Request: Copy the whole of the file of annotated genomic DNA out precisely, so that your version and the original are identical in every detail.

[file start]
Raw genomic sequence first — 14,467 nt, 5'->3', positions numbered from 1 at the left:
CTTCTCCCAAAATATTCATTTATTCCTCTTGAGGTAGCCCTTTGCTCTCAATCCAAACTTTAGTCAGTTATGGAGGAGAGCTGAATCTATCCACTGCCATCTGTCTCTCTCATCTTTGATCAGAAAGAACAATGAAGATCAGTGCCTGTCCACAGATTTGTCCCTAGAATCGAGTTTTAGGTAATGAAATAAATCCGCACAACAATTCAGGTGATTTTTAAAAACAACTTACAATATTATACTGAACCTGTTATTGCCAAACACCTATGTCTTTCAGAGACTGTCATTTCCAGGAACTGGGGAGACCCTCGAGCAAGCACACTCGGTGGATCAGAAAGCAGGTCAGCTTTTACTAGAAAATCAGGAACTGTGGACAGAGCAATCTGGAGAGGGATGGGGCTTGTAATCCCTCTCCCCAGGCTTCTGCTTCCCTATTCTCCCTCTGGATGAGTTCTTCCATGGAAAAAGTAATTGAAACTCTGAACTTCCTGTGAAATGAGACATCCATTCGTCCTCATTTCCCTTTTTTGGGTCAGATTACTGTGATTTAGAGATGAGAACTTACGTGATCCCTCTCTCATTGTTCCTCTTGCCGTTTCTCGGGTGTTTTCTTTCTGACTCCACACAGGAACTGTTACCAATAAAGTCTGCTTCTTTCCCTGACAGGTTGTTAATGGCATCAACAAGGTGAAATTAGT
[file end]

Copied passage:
Raw genomic sequence first — 14,467 nt, 5'->3', positions numbered from 1 at the left:
CTTCTCCCAAAATATTCATTTATTCCTCTTGAGGTAGCCCTTTGCTCTCAATCCAAACTTTAGTCAGTTATGGAGGAGAGCTGAATCTATCCACTGCCATCTGTCTCTCTCATCTTTGATCAGAAAGAACAATGAAGATCAGTGCCTGTCCACAGATTTGTCCCTAGAATCGAGTTTTAGGTAATGAAATAAATCCGCACAACAATTCAGGTGATTTTTAAAAACAACTTACAATATTATACTGAACCTGTTATTGCCAAACACCTATGTCTTTCAGAGACTGTCATTTCCAGGAACTGGGGAGACCCTCGAGCAAGCACACTCGGTGGATCAGAAAGCAGGTCAGCTTTTACTAGAAAATCAGGAACTGTGGACAGAGCAATCTGGAGAGGGATGGGGCTTGTAATCCCTCTCCCCAGGCTTCTGCTTCCCTATTCTCCCTCTGGATGAGTTCTTCCATGGAAAAAGTAATTGAAACTCTGAACTTCCTGTGAAATGAGACATCCATTCGTCCTCATTTCCCTTTTTTGGGTCAGATTACTGTGATTTAGAGATGAGAACTTACGTGATCCCTCTCTCATTGTTCCTCTTGCCGTTTCTCGGGTGTTTTCTTTCTGACTCCACACAGGAACTGTTACCAATAAAGTCTGCTTCTTTCCCTGACAGGTTGTTAATGGCATCAACAAGGTGAAATTAGT